Three primary types of ink are known to have been extensively used in historical manuscripts. Carbon ink is a suspension of soot or charcoal particles, derived from a variety of animal or vegetal precursors, in a water-soluble binder. Plant ink is a solution of vegetable extracts obtained after cooking bark, gall nuts or other vegetal matter, producing a mixture of polyphenols. Iron-gall ink has been historically prepared mixing three main ingredients: vitriol (a mixture of metallic sulphates in different proportions, containing mainly iron, copper and, in some cases, zinc ), gall nut extracts, and gum arabic . It is worth pointing out that in the last 20 years, the conservation community has been considering iron-gall ink as a suspension of iron-gallate pigment, obtained from the reaction of bivalent iron from vitriol with gallic acid from gall nuts [44,45,46]. However, a recent study showed that the composition of gall nut extracts is more complex than previously assumed. Depending on the extraction method used, gallic acid can be a minor compound compared to its derivatives (in the form of polygalloyl esters of glucose), suggesting that iron might bind with other polyphenols as well [47,48,49]. Ink mixtures deriving from different combinations of these three primary types of ink, or obtained by adding metallic salts to soot and charcoal, are also documented, and have recently received increasing scientific attention. The difficulties encountered in analytically identifying mixed inks are the subject of a recent article .
Material investigations of historical inks revealed the use of carbon-based inks as far back as the Pharaonic period [4, 7, 13, 51]. A recipe for this type of ink appears in a papyrus with the Book of the Dead (the Yuya papyrus: pKairo CG 51189) , and several recipes are found in the corpus of Papyri Grecae Magicae, dated from the Roman period onwards . Outside of Egypt, carbon ink is mentioned in Vitruvius and Pliny’s treatises [54, p. 290–293, 55, p. 33–34]. By contrast, the material investigation of Egyptian manuscripts has yet to yield any evidence of plant ink. A recipe mentioning this type of ink is recorded in a treatise by Martianus Capella, a Latin prose writer from the fifth century CE [56, p. 225], and other recipes are found in medieval Arabic treatises [57, p. 122–125]. At a certain point in time, iron-gall ink was introduced. To our best knowledge, the earliest recipe of this type of ink is probably reported in a papyrus from the third century CE [58, p. 83]. However, terminological issues regarding the ingredients mentioned hamper the unequivocal interpretation of this text. Material analysis of Egyptian inks has found evidence of iron-gall ink from the fourth century onwards [14, 16, 17]. Therefore, this type of ink was already in use in Egypt during the period of prosperity of the Monastery of Apa Apollo at Bawit, when the manuscripts presented in this study were written.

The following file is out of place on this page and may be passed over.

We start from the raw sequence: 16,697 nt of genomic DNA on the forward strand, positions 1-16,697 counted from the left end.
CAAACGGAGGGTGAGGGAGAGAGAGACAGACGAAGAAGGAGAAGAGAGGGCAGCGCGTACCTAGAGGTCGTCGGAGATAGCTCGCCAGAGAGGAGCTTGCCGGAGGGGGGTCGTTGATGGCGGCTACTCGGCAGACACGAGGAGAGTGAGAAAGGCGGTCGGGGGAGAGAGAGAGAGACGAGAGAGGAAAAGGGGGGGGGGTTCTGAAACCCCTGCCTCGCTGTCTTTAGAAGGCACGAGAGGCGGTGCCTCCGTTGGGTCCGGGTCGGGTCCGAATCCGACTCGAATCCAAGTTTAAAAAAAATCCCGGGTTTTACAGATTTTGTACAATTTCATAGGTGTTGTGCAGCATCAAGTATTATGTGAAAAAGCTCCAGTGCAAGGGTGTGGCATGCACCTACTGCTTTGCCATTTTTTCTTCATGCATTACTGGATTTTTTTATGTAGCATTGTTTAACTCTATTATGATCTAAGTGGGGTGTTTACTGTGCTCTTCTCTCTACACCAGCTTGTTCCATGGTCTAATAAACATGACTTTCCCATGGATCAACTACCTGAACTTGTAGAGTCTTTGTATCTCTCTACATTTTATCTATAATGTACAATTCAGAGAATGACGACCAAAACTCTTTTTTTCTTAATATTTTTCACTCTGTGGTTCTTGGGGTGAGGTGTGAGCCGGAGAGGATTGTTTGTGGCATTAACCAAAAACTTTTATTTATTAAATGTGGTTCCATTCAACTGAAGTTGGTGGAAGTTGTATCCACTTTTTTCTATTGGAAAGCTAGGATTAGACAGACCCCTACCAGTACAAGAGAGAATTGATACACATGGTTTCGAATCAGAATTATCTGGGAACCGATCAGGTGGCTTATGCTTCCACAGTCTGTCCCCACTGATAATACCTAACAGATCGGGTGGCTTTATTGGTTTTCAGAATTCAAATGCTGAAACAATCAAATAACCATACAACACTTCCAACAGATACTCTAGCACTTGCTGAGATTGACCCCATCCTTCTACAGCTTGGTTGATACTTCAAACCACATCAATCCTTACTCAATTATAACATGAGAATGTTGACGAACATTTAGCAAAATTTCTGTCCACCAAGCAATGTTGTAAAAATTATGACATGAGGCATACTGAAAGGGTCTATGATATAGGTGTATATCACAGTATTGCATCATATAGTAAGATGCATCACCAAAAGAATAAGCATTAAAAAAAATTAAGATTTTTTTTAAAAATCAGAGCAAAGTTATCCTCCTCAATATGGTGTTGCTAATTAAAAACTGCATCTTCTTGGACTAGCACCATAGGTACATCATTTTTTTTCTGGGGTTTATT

Mixed inks frequently appear in Arabic recipes. Interestingly, a mixed ink of the type carbon plus iron-gall is described under the name “Egyptian ink” in two copies of the treatise on the arts of the book, Umdat al-kuttāb, by ibn Bādīs (d. 454 AH/1062 CE) [57, n. 101, 59, formula 174]. The original treatise dates from the eighth century CE, being coeval with the manuscripts from Bawit, and is based on earlier sources. However, it was not uncommon for the compiler of a treatise’s copy to change the existing text or add new recipes, thus making it difficult to date them. Furthermore, an ink containing carbon and the copper-based compound chalkanthon (χάλκανθον, whose composition in Antiquity evades identification) is described in the treatise by Dioscorides [60: book 5, p. 114, 183]. Recent archaeometric analyses performed on different collections of Egyptian papyri have revealed inks containing carbon particles and metallic elements (Cu, Fe, Pb) [3,4,5,6, 10, 19, 20, 51]. For the most part, the origin of these metals remains an open question since the metal-containing compounds could not be identified, and their presence in inks could have resulted from several processes. However, synchrotron-based microanalysis recently suggested that lead-based compounds might have been intentionally added as a drying agent to the ink of a corpus of manuscripts from the Roman period . On the other hand, a similar investigation of some Greco-Roman papyrus fragments seems to indicate that copper was present as a by-product in the soot used to prepare the ink . In a different scenario, metallic tools and vessels used during manufacturing, storage and writing may have contaminated the ink. However, scarce information is available on tools explicitly used during these processes. Interestingly, the Morgan Library and Museum preserves a wooden box with a sliding cover and a shallow cavity for a removable metal inkwell dated to the Coptic period [61, p. 601].